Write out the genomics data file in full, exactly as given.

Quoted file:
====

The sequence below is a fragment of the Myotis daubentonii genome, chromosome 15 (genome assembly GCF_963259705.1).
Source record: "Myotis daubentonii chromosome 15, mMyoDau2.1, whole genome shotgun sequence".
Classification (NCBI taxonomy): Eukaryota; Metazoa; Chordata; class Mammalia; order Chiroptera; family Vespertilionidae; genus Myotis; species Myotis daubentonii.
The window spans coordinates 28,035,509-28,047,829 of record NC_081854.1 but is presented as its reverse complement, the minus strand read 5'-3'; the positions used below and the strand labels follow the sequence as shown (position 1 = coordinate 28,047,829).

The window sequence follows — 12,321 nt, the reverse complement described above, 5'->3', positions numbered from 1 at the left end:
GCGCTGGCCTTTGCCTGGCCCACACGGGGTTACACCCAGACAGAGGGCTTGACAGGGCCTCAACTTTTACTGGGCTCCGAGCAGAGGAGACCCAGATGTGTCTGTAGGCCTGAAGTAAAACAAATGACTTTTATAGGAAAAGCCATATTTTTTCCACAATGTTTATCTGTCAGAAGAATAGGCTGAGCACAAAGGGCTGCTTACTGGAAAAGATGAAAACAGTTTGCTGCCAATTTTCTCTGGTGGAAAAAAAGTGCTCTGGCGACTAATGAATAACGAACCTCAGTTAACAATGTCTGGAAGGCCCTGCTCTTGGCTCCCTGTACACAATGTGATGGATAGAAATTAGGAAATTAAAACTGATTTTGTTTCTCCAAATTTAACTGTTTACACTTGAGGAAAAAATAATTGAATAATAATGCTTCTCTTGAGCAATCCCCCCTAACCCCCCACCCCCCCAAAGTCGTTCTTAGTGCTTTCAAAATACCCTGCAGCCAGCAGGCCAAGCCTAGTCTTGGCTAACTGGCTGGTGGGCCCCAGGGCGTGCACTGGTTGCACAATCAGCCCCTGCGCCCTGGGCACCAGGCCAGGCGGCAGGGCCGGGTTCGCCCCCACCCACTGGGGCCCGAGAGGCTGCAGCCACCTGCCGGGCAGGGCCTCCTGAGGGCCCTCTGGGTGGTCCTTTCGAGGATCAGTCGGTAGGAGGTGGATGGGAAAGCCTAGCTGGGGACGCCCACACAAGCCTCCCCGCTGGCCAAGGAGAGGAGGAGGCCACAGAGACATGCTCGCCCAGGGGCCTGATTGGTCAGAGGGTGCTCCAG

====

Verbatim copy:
The sequence below is a fragment of the Myotis daubentonii genome, chromosome 15 (genome assembly GCF_963259705.1).
Source record: "Myotis daubentonii chromosome 15, mMyoDau2.1, whole genome shotgun sequence".
Classification (NCBI taxonomy): Eukaryota; Metazoa; Chordata; class Mammalia; order Chiroptera; family Vespertilionidae; genus Myotis; species Myotis daubentonii.
The window spans coordinates 28,035,509-28,047,829 of record NC_081854.1 but is presented as its reverse complement, the minus strand read 5'-3'; the positions used below and the strand labels follow the sequence as shown (position 1 = coordinate 28,047,829).

The window sequence follows — 12,321 nt, the reverse complement described above, 5'->3', positions numbered from 1 at the left end:
GCGCTGGCCTTTGCCTGGCCCACACGGGGTTACACCCAGACAGAGGGCTTGACAGGGCCTCAACTTTTACTGGGCTCCGAGCAGAGGAGACCCAGATGTGTCTGTAGGCCTGAAGTAAAACAAATGACTTTTATAGGAAAAGCCATATTTTTTCCACAATGTTTATCTGTCAGAAGAATAGGCTGAGCACAAAGGGCTGCTTACTGGAAAAGATGAAAACAGTTTGCTGCCAATTTTCTCTGGTGGAAAAAAAGTGCTCTGGCGACTAATGAATAACGAACCTCAGTTAACAATGTCTGGAAGGCCCTGCTCTTGGCTCCCTGTACACAATGTGATGGATAGAAATTAGGAAATTAAAACTGATTTTGTTTCTCCAAATTTAACTGTTTACACTTGAGGAAAAAATAATTGAATAATAATGCTTCTCTTGAGCAATCCCCCCTAACCCCCCACCCCCCCAAAGTCGTTCTTAGTGCTTTCAAAATACCCTGCAGCCAGCAGGCCAAGCCTAGTCTTGGCTAACTGGCTGGTGGGCCCCAGGGCGTGCACTGGTTGCACAATCAGCCCCTGCGCCCTGGGCACCAGGCCAGGCGGCAGGGCCGGGTTCGCCCCCACCCACTGGGGCCCGAGAGGCTGCAGCCACCTGCCGGGCAGGGCCTCCTGAGGGCCCTCTGGGTGGTCCTTTCGAGGATCAGTCGGTAGGAGGTGGATGGGAAAGCCTAGCTGGGGACGCCCACACAAGCCTCCCCGCTGGCCAAGGAGAGGAGGAGGCCACAGAGACATGCTCGCCCAGGGGCCTGATTGGTCAGAGGGTGCTCCAG